The Tokyo-based photographer has an eye for the spectacular. In her latest series Tokyo Nude, she creates pastel-tinted photography inspired by the dreamy compositions found in Japanese Yamato-e paintings – a style that features intricate details of buildings and daily life.
In Rumi Ando's photography, the world has been tilted on a dreamlike axis. Everything looks fictional; pastel-tinted roofs are stacked atop one another, the sky is spotless and blue, and building facades are captured in an orderly, angular fashion. You might be mistaken for assuming that these images are painted or crafted from digital techniques – and we wouldn't blame you for thinking that. In fact, the Tokyo-based photographer specialised in painting up until college, so of course, these interests and techniques would influence the work she creates today.
Rumi was born in Okayama Prefecture and graduated from Tokyo University of the Arts before joining the Amana Group in 2015. Her works have been exhibited in spaces such as Higashikawa Cultural Gallery and Tokyo's Spiral Garden. They've also been recognised by the Masafumi San Jury Award and The Reference Asia: Photo Prize 2019.
While in university, that's when she became aware of the interesting compositions found in old Japanese Yamato-e paintings, a style that's inspired by the Tang dynasty and one that was imperative throughout the 12th and 13th centuries. Considered a classic in the history of Japanese painting, the characteristics of this medium feature small figures and intricate detailing of buildings or objects. The images usually have a narrative, but most prominent is the depiction of nature and place – the latter being utterly present throughout Rumi's eye-catching portfolio and recent series Tokyo Nude.
"After majoring in contemporary art at university, I became absorbed by the idea of taking photos that show reality in a pictorial manner," she tells us, "The reason I take photos of architecture is that it is a motif that allows me to express my ideal composition." Throughout Tokyo Nude, Rumi presents these goals through a collection of imagery that's been captured, edited and simplified. It's a process that involves removing "all kinds of 'noise'" from the composition, like the people, electricity poles, windows and signs. Not all elements are disregarded, though, as sometimes she'll artificially add a cloud and piece of architecture in post-production.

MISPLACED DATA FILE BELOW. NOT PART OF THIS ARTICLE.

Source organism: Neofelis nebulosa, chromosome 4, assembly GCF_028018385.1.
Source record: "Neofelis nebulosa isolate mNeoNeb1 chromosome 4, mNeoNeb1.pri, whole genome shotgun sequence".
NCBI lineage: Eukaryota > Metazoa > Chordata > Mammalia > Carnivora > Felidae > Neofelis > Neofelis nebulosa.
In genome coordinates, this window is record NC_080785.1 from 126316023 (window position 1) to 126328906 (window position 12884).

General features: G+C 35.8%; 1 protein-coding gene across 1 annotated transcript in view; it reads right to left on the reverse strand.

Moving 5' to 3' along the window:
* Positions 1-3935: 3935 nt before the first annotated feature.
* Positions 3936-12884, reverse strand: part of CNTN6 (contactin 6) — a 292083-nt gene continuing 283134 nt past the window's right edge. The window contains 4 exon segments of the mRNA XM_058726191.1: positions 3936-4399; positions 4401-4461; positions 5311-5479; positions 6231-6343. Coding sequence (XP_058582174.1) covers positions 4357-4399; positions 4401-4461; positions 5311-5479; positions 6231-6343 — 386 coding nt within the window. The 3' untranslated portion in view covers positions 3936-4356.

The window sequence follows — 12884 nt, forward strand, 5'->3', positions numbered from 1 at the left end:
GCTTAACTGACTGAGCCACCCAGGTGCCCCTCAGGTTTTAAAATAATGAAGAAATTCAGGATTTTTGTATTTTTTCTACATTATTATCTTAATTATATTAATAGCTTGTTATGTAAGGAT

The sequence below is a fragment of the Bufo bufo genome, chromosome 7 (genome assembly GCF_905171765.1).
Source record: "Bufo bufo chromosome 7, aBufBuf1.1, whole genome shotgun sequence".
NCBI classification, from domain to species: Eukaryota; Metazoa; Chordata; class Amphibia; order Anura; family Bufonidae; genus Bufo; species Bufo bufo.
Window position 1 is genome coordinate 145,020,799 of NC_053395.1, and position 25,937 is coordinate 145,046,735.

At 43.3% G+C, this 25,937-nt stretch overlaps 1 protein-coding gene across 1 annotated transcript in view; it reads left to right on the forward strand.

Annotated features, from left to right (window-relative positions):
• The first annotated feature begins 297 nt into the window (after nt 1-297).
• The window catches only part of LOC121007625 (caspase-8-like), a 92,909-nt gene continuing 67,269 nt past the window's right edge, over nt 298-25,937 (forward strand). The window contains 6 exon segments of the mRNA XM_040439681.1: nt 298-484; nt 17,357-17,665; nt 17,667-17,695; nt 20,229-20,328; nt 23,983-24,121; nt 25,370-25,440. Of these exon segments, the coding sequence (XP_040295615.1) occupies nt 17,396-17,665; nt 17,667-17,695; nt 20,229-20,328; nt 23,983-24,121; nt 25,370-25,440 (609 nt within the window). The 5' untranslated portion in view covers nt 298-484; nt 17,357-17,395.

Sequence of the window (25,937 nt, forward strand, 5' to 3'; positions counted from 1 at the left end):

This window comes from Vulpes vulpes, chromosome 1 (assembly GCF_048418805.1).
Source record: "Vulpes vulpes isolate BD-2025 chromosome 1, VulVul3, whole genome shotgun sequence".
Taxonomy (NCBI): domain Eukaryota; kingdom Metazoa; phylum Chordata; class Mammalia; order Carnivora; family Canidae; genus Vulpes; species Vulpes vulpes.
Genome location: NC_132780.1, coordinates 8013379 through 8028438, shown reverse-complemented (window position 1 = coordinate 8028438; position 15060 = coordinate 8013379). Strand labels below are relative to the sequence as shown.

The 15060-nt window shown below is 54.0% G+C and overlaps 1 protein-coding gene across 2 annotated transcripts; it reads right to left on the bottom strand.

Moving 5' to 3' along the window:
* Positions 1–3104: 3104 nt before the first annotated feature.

In one of Rumi's favourite images from the project, an autumnal building facade sits at the centre. The sky is rich and ominous, while the foreground depicts a contrastingly silvery surface. "I created the photo after being inspired by the movie Bagdad Cafe," she adds. "I gave it a deep blue tone and reconstructed the composition by retouching it."
In another piece, Rumi has shot a cluster of rooftops from an upwards-facing position. Devoid of the sky, clouds, people or place, the viewer is confronted by a blunt and overpowering sense of wonder; the rooftops don't appear like rooftops, and the viewer starts to question the subject matter. "I took this photo whilst being conscious of Japanese Yamato-e," she notes. "I have given most of my photographs the impression of being flat because I'm influenced by Yamato-e and Ukiyo-e."
Rumi has an exceptional eye for the spectacular. Throughout her abstract and ambiguous series, she enforces a sense of mystery – something that's mesmerising and addictive – upon those who seek to view her works. "It was intended to represent a fictional Tokyo, something that was not Tokyo, but was just like it," she explains of the meaning behind Tokyo Nude. "Removing the windows and signboards also leads to the elimination of the communicative elements. It symbolically represents both modern Tokyo and Japan."